112km out of 1157km so far
I woke up at 7am, the murderer had already left the campsite and I was still alive. I was now completely by my self and I didn’t see any passing car up until I got to the bottom of that hill 3 hours later. It was a rather cold morning at 6c within the forest and next to the river, so I made my self a hefty portion of warm tea to drink, together with instant oats, while packing my stuff. I was still trying to absorb the beauty of the place I had just woken at.
Two hours later I was on the road cruising down the hill, at a relatively slow pace due to the 5km of unpaved road I went through right after the campsite. The route was still very scenic, but it was still very cold. Every now and then the sun beams would penetrated the dense forest, hoping that they would warm me up a bit.
Two hours later, I was back in civilization, with farms and barns all around me. Quite roads, family houses, horse stables and farms with any kind of animals and produce. A couple of times vicious dogs went mental on me and started chasing me while barking. One almost grabbed my pannier’s strap, just to realize I was a little faster to keep up with its jaws.
I got to the very end of that section at the intersection with 101 just before noon. I decided to go a few kilometers north, to catch the scenic route via the coast, even if it was a little longer than sticking on 101 south. Some locals mentioned that there aren’t any shops down that road, so I thought I should have something to eat for early lunch/second breakfast in the nearby grocery store.
Over my two and a half weeks I am on the road, I’ve met many cyclists, either couples of guys on their own like my self. Today I was set to meet two different solo girls. As I finished my sandwich and I was ready to depart, Carol came in to the store to take a cover from the rain that had just started. I extended my break and sat down for a bit, to exchange stories and information. Carol is on the road for more than 100 days and she has many more to go before reaching Mexico, or somewhere equally warm. She was heading to Portland though to pick up some gear, via the scenic route I had just finished. I gave her my printed map which I no longer needed, along with a few other information. She writes on a blog as well, which I will check shortly after I finish this post.
The rain paused for a minute and I took the opportunity to depart, even though I was certain I would get wet at some point from the coming storm that everyone was talking about. Apparently it will keep raining on and off for the next five days and some people even mentioned hail and lightnings. Oh dear…
After a few kilometers north on 101, I turned west and finally headed to the coast. As usual for the most of the coastal route, the road is running behind private properties hiding the ocean. I really didn’t have a clue what to expect, up until the point a public access beach appeared right in front of me. I had to take a break to admire the scenery. Even if I wish it wasn’t as wet, the fine mist and rain created a very mystical atmosphere, together with the crushing waves of the ocean. Further down the road at Pacific City, there was a surfing competition, so I had a quick stop there as well to observe the dudes.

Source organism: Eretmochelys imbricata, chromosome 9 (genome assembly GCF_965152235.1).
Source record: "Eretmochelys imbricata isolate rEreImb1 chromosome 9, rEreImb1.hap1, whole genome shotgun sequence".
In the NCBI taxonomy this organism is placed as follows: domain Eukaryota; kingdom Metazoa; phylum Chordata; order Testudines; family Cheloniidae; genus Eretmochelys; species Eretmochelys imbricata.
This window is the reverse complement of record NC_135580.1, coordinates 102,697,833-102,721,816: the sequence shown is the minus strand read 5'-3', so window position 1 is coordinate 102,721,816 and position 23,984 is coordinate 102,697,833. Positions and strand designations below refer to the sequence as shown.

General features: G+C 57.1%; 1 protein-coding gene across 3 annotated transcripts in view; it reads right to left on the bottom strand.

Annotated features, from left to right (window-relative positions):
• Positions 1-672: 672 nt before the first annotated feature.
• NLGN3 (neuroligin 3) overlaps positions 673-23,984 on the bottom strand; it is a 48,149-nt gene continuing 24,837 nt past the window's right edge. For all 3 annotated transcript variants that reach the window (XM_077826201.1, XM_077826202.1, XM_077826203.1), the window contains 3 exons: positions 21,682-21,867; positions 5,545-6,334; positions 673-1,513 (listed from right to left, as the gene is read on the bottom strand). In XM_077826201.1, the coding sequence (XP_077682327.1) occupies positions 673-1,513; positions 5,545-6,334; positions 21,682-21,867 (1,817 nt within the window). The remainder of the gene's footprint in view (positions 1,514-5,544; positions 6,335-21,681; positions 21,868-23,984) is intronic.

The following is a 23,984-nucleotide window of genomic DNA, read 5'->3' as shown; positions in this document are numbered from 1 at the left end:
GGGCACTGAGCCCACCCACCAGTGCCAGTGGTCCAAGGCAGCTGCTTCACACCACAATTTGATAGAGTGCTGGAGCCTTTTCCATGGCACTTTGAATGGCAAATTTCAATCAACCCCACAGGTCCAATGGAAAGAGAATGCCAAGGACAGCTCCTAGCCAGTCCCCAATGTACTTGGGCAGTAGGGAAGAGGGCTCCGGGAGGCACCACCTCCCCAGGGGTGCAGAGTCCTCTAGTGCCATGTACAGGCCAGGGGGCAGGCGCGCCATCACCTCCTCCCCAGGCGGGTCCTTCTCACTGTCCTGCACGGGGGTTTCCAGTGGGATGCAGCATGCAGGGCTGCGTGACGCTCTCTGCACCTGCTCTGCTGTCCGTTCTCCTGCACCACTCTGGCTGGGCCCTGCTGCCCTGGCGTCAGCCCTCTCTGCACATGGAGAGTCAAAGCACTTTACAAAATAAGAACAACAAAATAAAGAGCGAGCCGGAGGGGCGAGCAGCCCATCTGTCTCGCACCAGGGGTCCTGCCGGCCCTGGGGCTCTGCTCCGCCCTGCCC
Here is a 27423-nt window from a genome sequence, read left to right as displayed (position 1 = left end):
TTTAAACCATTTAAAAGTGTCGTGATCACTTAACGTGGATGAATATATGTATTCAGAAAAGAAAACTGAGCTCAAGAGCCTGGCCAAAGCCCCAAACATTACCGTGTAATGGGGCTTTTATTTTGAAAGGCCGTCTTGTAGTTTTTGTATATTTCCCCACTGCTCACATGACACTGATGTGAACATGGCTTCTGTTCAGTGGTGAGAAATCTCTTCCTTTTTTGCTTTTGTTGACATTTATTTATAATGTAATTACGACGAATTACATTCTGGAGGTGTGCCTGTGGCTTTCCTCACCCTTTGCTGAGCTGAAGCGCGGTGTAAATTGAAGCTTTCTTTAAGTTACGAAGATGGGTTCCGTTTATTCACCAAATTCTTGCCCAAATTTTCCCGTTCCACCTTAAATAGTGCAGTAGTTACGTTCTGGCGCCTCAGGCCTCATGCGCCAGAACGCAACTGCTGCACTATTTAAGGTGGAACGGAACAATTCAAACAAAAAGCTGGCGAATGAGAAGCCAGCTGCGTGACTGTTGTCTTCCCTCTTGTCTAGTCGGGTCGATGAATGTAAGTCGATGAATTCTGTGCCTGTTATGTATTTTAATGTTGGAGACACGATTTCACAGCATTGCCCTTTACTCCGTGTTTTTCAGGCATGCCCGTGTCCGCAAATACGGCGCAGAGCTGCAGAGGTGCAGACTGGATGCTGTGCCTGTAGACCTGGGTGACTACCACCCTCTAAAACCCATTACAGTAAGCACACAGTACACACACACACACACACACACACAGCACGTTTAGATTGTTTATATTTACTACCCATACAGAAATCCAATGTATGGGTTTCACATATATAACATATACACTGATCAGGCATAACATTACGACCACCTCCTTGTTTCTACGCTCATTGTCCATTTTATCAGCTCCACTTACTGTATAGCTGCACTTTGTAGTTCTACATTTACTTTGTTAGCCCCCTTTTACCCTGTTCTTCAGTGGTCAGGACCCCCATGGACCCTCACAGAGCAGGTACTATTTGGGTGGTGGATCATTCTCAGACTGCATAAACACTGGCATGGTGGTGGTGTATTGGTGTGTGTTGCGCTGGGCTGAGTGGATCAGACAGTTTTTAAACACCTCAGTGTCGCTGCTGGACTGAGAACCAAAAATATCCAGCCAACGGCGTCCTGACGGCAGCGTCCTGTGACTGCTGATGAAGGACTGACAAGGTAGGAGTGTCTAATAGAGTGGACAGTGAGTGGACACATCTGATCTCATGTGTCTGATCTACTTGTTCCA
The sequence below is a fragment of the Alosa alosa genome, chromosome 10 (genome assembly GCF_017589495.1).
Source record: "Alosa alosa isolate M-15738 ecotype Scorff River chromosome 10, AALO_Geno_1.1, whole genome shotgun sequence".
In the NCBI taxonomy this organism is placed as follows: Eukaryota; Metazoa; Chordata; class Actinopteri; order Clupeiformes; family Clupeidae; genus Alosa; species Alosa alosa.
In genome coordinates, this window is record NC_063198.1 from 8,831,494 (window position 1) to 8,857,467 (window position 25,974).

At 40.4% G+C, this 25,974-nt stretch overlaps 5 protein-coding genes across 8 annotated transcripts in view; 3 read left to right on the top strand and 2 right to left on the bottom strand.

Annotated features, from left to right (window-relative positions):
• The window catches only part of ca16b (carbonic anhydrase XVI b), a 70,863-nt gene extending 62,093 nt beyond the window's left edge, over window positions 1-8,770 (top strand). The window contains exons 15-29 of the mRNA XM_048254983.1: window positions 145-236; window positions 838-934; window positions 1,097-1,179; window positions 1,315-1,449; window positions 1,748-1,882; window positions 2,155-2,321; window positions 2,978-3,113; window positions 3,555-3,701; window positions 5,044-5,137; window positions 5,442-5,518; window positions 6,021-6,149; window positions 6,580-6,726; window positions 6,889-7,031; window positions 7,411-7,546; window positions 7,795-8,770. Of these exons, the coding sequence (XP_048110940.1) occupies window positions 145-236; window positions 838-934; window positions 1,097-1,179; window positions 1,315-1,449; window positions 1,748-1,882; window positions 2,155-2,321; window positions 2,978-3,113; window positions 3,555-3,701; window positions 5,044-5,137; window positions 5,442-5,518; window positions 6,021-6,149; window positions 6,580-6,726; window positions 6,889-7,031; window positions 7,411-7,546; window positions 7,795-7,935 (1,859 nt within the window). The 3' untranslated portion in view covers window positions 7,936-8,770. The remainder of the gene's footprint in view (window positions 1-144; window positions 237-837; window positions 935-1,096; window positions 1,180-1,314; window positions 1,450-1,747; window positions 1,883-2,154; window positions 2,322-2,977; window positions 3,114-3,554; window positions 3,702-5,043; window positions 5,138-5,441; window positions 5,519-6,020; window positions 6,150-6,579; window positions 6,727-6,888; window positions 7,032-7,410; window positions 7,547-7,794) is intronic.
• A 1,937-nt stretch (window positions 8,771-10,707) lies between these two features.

Pacific city is a nice little surf town. As I was heading out though I had yet another douche-moment. I stopped for a second on the side of the road to put my mp3 player on and this monster-truck honked at me right as it was passing me. I flipped my hand wondering what was that about and second later the mean machine stopped and reversed. The guy obviously didn’t have enough bacon this morning, so he started yelling at me for stopping 20cm on the road, even if the road was big enough for his douche-wagon and threatening me not to flip my hand on him again. I need to clarify that this is a rare behavior between the drivers I’ve shared the road with on this trip. But somehow the world is not a perfect place.
I moved on further south, heading to Lincton city. The cycling map recommended to take a detour to the old 101 which was more scenic, quieter and had a more gradual climb over the 250 meters hill. Again a really nice route via old growth forest. I didn’t take many photos as it was raining for most of the time. That’s when I met the second solo girl of the day. In a cool way, she was a weird, hippie looking ragged girl. Rather than any fancy gear, she was riding a just about functioning bike, without a helmet, wearing a vintage coat and some army boots. Her minimal bags were covered with a military raincoat. She didn’t seem to mind that she was soaked and at some point she even mentioned that she is thinking of getting a wet suit, so at least she could keep warm. Hardcore! She seemed very connected to the forest and I wouldn’t be surprised if she told me she was high on mushrooms.
I moved on to the city, as I wanted to call it a day after 100km in the rain. Even if Lincton city has a campground, I was willing to pay the extra cash and stay in a motel or something, so I don’t have to face the wet ground under my tent. I went through a few different motels and I chose the most economical one. After having a shower, I went to the near by restaurant, for a massive stake and veggies, which happened to be on $10 special offer. A full stomach at night, makes the next day much easier.